Tuesday, February 01, 2011

Waiting for Cookies to Cool

Today is the first of two snow days in a row. Two days where Little G and I will not venture out of the house because he doesn't listen and we live on a corner and he actually very well COULD get lost in a snow bank. I am saving my 'big-guns' for tomorrow and have every intention of building a fort in the living room with a sheet and some chairs. That should entertain him for all of 20 minutes.

But for today, we made cookies.

There are some go-to blogs that I love to read because they all talk about AND ACTUALLY DO cook with their kids. It seems like such a bucolic scene: mom and kids gingerly parcelling out ingredients into ceramic bowls and stirring happily with wooden spoons in light-filled kitchens with all organic ingredients. It's been enough to make me really want to try it with Little G...but I am such a perfectionist and a control freak that I have been avoiding it. I know that instead of doing anything gingerly, Little G will most likely stick his fingers in the ingredients just before throwing all of it on the floor.

Today, with my options for toddler entertainment quickly running out, I finally decided to take the plunge. So I got out the cookbook that the mothers in my nursery school co-op made way back in 1979 with the fun illustrations for kids and picked an easy-enough peanut butter cookie recipe.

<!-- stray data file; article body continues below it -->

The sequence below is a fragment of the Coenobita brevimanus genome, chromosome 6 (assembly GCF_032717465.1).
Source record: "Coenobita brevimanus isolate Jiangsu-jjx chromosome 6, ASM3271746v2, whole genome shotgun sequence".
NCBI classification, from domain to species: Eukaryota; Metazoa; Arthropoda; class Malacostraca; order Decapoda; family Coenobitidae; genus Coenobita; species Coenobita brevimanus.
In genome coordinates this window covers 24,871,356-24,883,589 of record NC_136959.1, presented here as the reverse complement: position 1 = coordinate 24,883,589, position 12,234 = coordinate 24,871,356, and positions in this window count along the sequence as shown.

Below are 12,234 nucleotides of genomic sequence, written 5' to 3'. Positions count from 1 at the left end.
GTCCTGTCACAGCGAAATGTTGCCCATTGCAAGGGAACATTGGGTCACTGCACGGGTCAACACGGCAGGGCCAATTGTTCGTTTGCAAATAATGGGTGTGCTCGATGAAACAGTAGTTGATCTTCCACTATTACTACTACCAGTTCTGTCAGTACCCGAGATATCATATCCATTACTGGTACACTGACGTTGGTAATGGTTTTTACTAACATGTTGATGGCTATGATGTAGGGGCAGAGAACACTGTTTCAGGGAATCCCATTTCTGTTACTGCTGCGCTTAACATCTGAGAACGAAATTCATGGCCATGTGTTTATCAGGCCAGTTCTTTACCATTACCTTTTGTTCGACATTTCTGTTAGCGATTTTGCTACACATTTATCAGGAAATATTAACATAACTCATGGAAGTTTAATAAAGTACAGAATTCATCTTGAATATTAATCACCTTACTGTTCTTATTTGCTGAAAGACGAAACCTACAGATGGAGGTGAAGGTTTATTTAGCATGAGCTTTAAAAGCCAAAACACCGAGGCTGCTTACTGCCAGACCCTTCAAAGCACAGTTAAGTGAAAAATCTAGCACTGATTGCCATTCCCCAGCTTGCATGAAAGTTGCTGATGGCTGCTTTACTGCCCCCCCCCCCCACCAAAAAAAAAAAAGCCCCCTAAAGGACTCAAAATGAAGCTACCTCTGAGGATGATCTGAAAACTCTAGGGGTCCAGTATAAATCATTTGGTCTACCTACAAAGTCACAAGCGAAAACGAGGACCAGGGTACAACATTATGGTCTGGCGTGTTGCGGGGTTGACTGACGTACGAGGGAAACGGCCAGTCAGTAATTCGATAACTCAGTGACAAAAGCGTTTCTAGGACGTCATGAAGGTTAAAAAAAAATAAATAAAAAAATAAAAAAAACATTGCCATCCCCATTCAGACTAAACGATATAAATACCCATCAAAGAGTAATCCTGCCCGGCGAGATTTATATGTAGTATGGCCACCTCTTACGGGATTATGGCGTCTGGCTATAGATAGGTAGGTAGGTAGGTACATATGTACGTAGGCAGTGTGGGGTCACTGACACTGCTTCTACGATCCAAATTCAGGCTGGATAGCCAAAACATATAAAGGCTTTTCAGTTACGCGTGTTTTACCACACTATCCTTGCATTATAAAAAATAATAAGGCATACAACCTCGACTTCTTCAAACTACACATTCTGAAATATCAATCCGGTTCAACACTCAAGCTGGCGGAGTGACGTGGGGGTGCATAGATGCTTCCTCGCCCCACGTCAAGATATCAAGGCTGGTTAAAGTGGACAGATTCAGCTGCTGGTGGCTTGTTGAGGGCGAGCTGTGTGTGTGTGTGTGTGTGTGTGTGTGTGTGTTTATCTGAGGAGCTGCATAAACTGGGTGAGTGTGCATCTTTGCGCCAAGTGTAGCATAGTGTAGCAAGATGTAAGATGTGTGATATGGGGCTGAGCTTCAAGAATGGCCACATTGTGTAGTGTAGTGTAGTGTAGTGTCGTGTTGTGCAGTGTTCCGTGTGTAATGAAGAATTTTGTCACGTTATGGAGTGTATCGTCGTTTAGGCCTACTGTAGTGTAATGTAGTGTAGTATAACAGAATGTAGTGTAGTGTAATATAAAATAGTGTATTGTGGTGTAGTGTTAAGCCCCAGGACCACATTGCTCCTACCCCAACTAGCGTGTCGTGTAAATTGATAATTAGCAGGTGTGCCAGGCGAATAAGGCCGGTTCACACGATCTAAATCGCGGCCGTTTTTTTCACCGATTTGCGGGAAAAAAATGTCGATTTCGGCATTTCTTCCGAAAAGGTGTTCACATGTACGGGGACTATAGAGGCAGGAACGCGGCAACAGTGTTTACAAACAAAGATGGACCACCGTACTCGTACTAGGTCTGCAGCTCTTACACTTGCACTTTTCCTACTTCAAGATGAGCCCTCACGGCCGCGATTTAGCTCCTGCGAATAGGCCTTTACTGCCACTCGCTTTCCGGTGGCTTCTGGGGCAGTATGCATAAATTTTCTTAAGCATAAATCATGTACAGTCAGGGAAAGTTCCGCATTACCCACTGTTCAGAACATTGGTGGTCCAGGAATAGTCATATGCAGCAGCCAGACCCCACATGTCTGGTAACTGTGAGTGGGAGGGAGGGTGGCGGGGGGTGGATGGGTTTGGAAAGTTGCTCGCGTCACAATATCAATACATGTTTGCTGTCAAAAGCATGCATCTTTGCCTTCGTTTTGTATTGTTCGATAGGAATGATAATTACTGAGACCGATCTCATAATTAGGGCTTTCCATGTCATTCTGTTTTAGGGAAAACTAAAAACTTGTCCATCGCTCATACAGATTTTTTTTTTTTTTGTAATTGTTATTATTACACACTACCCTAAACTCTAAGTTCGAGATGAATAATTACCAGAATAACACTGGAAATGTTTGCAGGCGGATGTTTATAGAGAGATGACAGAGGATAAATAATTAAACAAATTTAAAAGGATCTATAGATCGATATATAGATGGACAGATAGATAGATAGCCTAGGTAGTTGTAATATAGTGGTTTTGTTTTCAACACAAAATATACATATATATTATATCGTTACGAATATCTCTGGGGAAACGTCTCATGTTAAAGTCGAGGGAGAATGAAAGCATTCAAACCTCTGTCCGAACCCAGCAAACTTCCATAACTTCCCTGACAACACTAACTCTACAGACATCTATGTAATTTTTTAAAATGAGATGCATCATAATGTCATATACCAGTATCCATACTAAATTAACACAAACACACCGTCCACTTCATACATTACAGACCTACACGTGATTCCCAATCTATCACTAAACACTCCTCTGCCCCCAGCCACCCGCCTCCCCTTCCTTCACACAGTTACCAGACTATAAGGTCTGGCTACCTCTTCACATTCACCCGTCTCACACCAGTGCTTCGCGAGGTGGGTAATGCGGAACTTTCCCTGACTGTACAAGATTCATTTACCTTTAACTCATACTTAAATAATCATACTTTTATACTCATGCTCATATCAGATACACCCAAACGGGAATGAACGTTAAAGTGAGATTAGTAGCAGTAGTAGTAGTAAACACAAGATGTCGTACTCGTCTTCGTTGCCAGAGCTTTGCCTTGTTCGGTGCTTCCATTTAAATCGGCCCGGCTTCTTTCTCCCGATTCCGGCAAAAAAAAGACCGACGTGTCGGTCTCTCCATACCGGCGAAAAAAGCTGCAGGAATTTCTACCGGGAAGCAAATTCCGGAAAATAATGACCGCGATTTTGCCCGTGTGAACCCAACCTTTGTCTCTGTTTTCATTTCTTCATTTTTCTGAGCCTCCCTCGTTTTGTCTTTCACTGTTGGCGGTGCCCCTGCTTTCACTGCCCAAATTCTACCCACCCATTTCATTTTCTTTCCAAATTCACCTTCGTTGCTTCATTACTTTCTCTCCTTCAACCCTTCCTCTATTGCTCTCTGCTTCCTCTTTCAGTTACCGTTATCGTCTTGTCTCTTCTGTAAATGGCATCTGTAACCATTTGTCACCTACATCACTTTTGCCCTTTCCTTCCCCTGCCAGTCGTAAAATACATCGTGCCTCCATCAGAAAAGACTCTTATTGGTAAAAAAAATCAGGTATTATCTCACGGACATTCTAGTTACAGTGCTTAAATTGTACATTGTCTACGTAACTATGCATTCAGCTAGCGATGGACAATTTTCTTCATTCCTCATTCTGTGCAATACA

Truthfully, it wasn't as scary as I thought it would be. I brought Little G's play table into the kitchen so the bowls would be at his level - he has a habit of using his Tripp-Trapp chair as a ladder and trying to stand on the top level during dinner, so I didn't think encouraging him to stand on a chair in the kitchen would help our efforts to get him to NOT stand on a chair in the living room, thus the decision to bring his play table into the kitchen for this experiment - and I am proud to say that aside from his insistence that the bowl remain on the floor for the entirety of the process, and his inability to keep his play kitchen spoons out of the dough, the process of making the cookies was actually pretty fun and he did a great job.

He rather expertly dumped all of the ingredients (that I had pre-measured out) into the bowl and helped me mix them all together with determination in his eyes. Then, I rolled the dough into little balls and he put them on the cookie sheet. I moved the balls around so they weren't all right next to each other in a pile and then he helped me squish them all with a fork (although he liked squishing them with his fingers instead and then licking them and squishing the next one...note to self: the cookies w/o fork marks are totally his...second note to self: why did I not think of this myself as a kid...I would have gotten more cookies).

Finally, I had him stand in the corner of the kitchen while I opened the oven and put the tray in. He so patiently helped me clean the kitchen while we waited the 8 minutes for the cookies to bake. At last, the cookies were ready to come out of the oven and I explained to him over and over and over again as I opened the oven door that the cookies were hot, hot, hot and we were going to have to let them cool before we ate them.